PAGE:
Now, our Constitution and laws clearly permit the conversion and re-conversion of individuals from and to any religion. The use of financial and other inducements for conversion is illegal, but voluntary conversion is permitted freely. The Seventh Day Adventists and the DJV both have a right to convert people to their respective faiths. 
    ...
    The RSS claims that foreign Christian money is being used to “buy” converts to Christianity. This has certainly happened in some countries, leading to the derisive term “rice Christians”. But the Christians point out that overseas Hindus pour enormous sums into Indian religious organizations. Besides, Indian temples and organizations have humungous wealth. If indeed faith can be bought, Hindu organizations have a distinct financial advantage in India, and can easily outbid Christian ones.

    But this is just a distraction. Financial inducements for conversions are illegal. Only voluntary conversions are legal.

    What is clearly illegal, however, is the destruction of a place of worship, or its conversion into a place of worship for another sect or religion. The 72 dalits in Aligarh can follow any religion they want, but cannot claim ownership of the church, which belongs to the Seventh Day Adventists.
    ...
    The mere fact that the 72 dalits worshipped in that church does not make it their personal property, to be disposed of as they like. They can build a temple on any other land, close or far from the church. But they cannot claim, as DJV leader Khem Chandra has done, that the church building may belong to the Christians, but the ground underneath belongs to Hindustan.

    Hindustan does not mean the exclusive land of religious Hindus. Historically, Hindustan simply meant the land of the people of the Indus valley. The Constitution is very clear that India is a land of multiple religions where persons of all faiths are equal, and none can be discriminated against.
    ......

    Link (1): stop-new-babri-movement-against-churches

    Link (2): indianexpress.com/didnt-get-minority-status-so-embraced-hinduism

    .....

    regards

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  • 08/31/14--19:49: This is Rape Culture
  • The untold story of how a culture of shame perpetuates abuse. I know, I was a victim:

    It was with a lump in my throat and tears in my eyes that I read about the horrific cases of abuse and neglect revealed in the Rotherham report this week.
    Much of the media coverage has focused on how men of mostly Asian descent preyed on vulnerable young white victims. The details of this abuse are awful. But what has largely been ignored is the report’s finding that sexual abuse has been systemically under-reported among Asian girls due to deeply entrenched cultural taboos – obscuring the reality that there is a similarly rampant problem of minority girls being abused by members of their own community.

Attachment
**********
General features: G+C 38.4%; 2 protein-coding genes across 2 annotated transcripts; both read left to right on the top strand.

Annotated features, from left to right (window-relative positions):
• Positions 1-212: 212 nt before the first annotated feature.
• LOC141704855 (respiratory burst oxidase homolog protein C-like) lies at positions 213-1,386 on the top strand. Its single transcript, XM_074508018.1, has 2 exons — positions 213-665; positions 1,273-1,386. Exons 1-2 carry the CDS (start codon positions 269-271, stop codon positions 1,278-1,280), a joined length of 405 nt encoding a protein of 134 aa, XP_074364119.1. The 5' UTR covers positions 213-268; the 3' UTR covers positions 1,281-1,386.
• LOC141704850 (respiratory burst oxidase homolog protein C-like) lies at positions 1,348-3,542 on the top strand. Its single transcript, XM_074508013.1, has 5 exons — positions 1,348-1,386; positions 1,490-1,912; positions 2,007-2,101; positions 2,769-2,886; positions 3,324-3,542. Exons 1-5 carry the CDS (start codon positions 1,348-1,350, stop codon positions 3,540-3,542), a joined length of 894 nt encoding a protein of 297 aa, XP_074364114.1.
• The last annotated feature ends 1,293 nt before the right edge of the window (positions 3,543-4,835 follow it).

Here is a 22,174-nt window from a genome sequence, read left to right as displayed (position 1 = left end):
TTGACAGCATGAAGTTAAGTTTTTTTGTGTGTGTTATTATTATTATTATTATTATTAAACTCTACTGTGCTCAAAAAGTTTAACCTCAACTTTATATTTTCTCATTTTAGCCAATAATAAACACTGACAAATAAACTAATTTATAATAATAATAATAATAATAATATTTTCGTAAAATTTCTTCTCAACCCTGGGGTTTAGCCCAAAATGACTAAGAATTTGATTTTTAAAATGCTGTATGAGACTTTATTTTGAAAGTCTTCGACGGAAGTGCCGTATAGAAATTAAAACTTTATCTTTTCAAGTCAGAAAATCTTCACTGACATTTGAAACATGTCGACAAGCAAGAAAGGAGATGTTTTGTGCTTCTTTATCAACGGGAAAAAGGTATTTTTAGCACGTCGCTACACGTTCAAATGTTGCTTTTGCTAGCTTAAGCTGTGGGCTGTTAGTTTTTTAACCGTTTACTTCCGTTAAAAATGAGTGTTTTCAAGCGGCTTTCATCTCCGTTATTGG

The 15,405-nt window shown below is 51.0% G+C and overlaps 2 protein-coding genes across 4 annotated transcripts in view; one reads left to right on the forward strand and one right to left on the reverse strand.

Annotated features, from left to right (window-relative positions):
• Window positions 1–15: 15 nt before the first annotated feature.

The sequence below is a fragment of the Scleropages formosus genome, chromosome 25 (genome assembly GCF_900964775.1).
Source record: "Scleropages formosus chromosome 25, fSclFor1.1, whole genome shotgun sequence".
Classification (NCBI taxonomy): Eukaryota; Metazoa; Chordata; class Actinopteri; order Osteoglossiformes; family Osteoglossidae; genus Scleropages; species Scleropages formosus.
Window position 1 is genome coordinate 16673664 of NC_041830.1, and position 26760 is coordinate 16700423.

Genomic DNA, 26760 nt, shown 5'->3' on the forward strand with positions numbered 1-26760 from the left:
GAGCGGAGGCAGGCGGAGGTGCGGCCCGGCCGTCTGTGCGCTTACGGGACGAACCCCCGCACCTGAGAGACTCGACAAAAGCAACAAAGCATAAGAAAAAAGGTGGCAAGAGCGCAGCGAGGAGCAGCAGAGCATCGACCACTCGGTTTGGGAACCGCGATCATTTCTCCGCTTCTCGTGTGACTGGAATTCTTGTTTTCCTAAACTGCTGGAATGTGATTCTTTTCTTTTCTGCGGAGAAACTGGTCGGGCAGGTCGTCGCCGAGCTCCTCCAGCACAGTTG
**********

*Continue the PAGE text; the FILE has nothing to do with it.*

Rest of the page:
I have first-hand knowledge of this problem. I’m coming forward to publicly share my own story in the hope that I can encourage others to do the same and help tear down the wall of silence that perpetuates further abuse.
    I grew up in a small community of a few hundred British-Pakistanis in Skipton, less than 60 miles from Rotherham. When I was 10 a neighbour started sexually abusing me. Paralysed by shame, I said nothing. ... It was only after a decade away from Skipton that I was finally able to garner the courage to return and testify against my abuser. When I first told my mother about the abuse I’d suffered, she was absolutely devastated. The root of her anger was clear: I was heaping unbound shame on to my family by trying to bring the perpetrator to justice. In trying to stop him from exploiting more children, I was ensuring my parents and my siblings would be ostracised. She begged me not to go to the police station.
    I don't need to get into details with the audience of this weblog to know where this attitude comes from. Readers will be aware that it transcends religion and religiosity, though it is bound within the cultural matrix of which religion is part and parcel. My mother, who condemns Western immorality and libertinism, has expressed sadness that a pedophile who preyed upon girls within her social circle had to flee to Bangladesh, because of the shame it brought upon his family. That's a culture for you.

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    .....200 supporters of Qadri seized the PTV building......"They have stormed the PTV office"...news anchor said just before the screen went blank....."PTV staff performing their journalistic duties are being beaten up".......Khan, who like Qadri has since 15 August been living on the streets.....frequently alluded to a "third umpire"....send Sharif home...veiled reference to the army.....